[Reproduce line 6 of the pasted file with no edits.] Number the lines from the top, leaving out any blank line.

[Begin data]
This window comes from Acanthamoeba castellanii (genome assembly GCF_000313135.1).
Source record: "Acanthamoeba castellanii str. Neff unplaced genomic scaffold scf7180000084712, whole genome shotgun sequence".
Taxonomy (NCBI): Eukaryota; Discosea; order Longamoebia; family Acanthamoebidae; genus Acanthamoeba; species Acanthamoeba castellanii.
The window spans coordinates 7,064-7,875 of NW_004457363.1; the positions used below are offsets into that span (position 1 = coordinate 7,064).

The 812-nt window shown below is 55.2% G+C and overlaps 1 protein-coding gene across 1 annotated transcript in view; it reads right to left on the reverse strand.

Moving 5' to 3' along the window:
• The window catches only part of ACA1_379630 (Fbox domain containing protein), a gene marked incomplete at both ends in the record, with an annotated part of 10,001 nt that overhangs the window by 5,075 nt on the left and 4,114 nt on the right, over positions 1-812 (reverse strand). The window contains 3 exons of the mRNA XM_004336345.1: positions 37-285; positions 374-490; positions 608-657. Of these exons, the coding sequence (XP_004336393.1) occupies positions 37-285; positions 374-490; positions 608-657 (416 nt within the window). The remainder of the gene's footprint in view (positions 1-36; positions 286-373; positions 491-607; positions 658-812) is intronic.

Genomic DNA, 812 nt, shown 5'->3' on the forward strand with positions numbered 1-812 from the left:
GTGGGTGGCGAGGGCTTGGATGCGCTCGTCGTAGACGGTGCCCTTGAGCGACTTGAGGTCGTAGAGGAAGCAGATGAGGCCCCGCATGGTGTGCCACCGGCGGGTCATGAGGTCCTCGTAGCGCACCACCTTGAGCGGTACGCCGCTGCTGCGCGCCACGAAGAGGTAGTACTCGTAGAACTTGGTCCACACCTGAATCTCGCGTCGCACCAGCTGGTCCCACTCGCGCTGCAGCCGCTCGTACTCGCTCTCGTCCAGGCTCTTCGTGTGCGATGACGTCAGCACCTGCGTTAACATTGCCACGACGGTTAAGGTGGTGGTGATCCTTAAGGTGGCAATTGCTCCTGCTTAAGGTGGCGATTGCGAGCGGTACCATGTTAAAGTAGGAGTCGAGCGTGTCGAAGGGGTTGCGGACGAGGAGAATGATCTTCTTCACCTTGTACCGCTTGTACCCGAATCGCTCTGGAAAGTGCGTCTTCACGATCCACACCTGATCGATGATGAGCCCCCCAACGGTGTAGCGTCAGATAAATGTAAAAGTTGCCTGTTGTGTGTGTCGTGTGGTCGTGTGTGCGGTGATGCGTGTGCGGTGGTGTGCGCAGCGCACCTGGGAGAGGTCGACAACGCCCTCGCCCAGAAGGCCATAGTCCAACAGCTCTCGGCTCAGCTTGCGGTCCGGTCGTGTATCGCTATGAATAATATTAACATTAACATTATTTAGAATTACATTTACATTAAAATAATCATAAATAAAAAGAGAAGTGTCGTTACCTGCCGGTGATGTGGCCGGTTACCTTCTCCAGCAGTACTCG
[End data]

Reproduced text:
Moving 5' to 3' along the window: